by Mark A. Wilson
--excerpted from "Mason·McDuffie And The Creation Of St. Francis Wood," originally published in The Argonaut, Volume 5, No. 2, Fall 1994
Fountain in St. Francis Wood early 1920s.
Photo: courtesy Mason-McDuffie, Inc.
Similar view, 1996
Photo: Chris Carlsson
Similar view, 2007
Photo: Chris Carlsson
A sunny afternoon stroll through the jasmine-scented streets and fountain-graced plazas, of St. Francis Wood is one of the special urban delights of San Francisco. Seeing the pastel hues of the Period Revival homes, the huge cypress and eucalyptus trees all around, and the wide, blue waters of the Pacific Ocean below conjures up images of an Italian hilltown. For those fortunate enough to live in St. Francis Wood, there are the added pleasures of regulation tennis courts for residents' use, an enclosed playground for neighborhood children, and a well-organized homeowners' association which meticulously maintains the landscaped parkways and commons.
To design and build an ideal community with complete aesthetic harmony has been the dream of every great architect and city planner. In the United States, this desire crystallized into a concept known as the "City Beautiful" movement at the turn of the century. First displayed in the design of the Beaux-Arts buildings and classically-ordered fairgrounds of the World's Columbian Exposition in Chicago in 1893, this movement was brought to San Francisco after the 1906 earthquake by Chicago architect Daniel Burnham. The monumental Civic Center complex, with its centerpiece of City Hall and the broad plaza and fountain in front of it, was the first public manifestation of the City Beautiful movement in the Bay Area. But it was in the private development of the community of St. Francis Wood, at the eastern edge of San Francisco's Sunset District, that the City Beautiful concept was first successfully applied to residential planning.
In the early years of this century, the area of San Francisco west of Twin Peaks remained Largely undeveloped, awaiting an engineering breakthrough to allow easy access from the heavily populated sections to the north. That breakthrough came with the construction of the Twin Peaks trolley car tunnel. The planning for this tunnel began several years before its completion in 1917, and developers could foresee the potential it presented for residential subdivisions. Mason-McDuffie was the first real estate company to take advantage of this opportunity when it began planning a new residential park in 1912 along the western slope of Mt. Davidson. This new community was named St. Francis Wood, to emphasize the neighborhood's planned harmony with its natural setting.
In order to insure that the street plan for St. Francis Wood would strike a perfect balance with the preservation of large areas of open parkland, Duncan McDuffie hired the nationally renowned landscape architecture firm of Olmsted Brothers from Brookline, Massachusetts. The patriarch of this illustrious family, Frederick Law Olmsted, Sr., had been the creative force behind the landscape design of such famous public sites as Central Park in New York and Yosemite National Park. The younger Olmsted Brothers were employed by Mason-McDuffie for several of their earlier developments, and now they put their energies into making St. Francis Wood one of the finest residential parks in the nation. In accordance with Duncan's stipulations, all electric and telephone wires were placed underground, and St. Francis Park was created at the eastern end of St. Francis Boulevard. All the streets were laid out to conform to the tract's natural topography. These plans were carefully integrated with the work of supervising architect John Galen Howard, who designed the graceful Beaux-Arts style entrance portals at the mouth of St. Francis Boulevard and the monumental fountain and terraced plaza at its terminus. From the upper steps of this plaza, residents and visitors can still observe a sweeping vista down the broad tree-lined boulevard to the Farallones on the Pacific horizon.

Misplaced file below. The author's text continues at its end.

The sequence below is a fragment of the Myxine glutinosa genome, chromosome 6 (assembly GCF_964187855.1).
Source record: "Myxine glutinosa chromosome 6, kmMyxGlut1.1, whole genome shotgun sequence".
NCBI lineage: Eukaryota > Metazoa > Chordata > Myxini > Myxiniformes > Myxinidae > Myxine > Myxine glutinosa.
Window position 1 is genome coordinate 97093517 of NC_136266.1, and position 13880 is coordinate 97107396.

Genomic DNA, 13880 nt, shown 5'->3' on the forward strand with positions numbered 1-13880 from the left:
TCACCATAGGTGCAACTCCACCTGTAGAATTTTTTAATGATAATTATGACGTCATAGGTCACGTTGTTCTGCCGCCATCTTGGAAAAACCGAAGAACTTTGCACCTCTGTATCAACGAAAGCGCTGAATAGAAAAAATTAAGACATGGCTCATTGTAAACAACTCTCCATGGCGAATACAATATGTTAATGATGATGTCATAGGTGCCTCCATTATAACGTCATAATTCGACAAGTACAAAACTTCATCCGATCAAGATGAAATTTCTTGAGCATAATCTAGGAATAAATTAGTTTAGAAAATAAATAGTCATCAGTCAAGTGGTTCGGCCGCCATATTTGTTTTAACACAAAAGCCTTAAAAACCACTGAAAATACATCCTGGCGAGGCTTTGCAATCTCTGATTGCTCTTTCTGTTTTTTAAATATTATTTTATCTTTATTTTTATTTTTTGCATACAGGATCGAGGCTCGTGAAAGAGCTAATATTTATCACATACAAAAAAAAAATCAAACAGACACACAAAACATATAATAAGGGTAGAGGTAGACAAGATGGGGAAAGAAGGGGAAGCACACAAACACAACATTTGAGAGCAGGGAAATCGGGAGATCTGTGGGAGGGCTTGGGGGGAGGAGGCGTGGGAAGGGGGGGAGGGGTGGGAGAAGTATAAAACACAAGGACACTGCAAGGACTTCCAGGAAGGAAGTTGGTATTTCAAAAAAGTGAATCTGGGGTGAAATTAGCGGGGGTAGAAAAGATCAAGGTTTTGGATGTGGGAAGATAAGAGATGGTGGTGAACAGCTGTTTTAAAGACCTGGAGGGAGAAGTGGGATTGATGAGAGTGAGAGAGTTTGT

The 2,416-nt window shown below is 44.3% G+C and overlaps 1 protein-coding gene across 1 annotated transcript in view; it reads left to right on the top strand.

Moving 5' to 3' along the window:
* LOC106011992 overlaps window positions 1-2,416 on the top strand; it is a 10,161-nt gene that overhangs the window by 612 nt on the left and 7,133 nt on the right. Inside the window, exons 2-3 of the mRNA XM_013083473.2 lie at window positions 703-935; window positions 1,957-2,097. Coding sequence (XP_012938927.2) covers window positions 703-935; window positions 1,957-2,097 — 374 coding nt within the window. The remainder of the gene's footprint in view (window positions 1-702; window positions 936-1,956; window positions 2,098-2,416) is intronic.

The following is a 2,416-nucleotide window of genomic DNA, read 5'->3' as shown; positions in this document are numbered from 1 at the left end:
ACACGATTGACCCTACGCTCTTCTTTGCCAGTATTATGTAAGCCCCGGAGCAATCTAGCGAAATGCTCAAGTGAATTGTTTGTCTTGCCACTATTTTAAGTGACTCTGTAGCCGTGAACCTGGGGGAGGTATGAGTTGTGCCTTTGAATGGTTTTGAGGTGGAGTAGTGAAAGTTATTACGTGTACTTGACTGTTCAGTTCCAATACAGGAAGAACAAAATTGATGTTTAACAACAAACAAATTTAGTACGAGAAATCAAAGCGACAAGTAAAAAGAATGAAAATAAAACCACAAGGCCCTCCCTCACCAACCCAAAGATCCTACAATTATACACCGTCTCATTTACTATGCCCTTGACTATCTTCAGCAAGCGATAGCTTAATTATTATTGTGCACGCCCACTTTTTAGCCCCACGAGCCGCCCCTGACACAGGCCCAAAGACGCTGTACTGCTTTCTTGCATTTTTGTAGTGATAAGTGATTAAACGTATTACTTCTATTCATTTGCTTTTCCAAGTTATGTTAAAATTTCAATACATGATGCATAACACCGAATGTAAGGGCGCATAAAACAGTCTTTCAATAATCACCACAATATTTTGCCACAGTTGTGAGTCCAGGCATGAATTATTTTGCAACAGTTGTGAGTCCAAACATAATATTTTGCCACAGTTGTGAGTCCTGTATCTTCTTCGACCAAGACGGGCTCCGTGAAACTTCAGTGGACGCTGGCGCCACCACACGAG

The outbreak of the first World War in 1914 occurred just as the first residential lots in St. Francis Wood were opened up for sale. For the next five years, the real estate market in San Francisco remained depressed, jeopardizing the survival of the entire project. In 1919, however, the market began to improve again, and construction in St. Francis Wood resumed at a healthy pace. Here, as in the Claremont Park development, firm restrictions on the type and quality of construction were strictly enforced. No "apartment houses, groceries, laundries, saloons, stables, or undertaking establishments" were allowed, and any balconies or overhanging extensions which blocked a neighbor's view or sunlight were prohibited. Each home had to sit at least fifteen feet back from the sidewalk, and a minimum construction cost of $6,000 was mandated to guarantee a high caliber of house design. After Howard stepped down as supervising architect, Henry Gutterson, a student and protege of Bernard Maybeck, succeeded him. Gutterson designed many of the finest homes in St. Francis Wood during his twenty-year tenure, as well as the circle fountain near the main entrance. By 1925, 500 families lived in St. Francis Wood, and it was being used as a model for residential parks as far away as Kansas City, where developer J.J. Nichols incorporated many of Mason-McDuffie's ideas into his subdivisions. Its reputation was even known in Europe. Dr. Werner Hegemann, the top city planner in Germany, came to study St. Francis Wood and afterwards described it as "...the most distinguished residential suburb not alone in California, but in America."
Entrance to St Francis Wood, early 1920s.
Photo: originally published in The Argonaut, Volume 5, No. 2, Fall 1994, courtesy of Mason-McDuffie Real Estate Inc.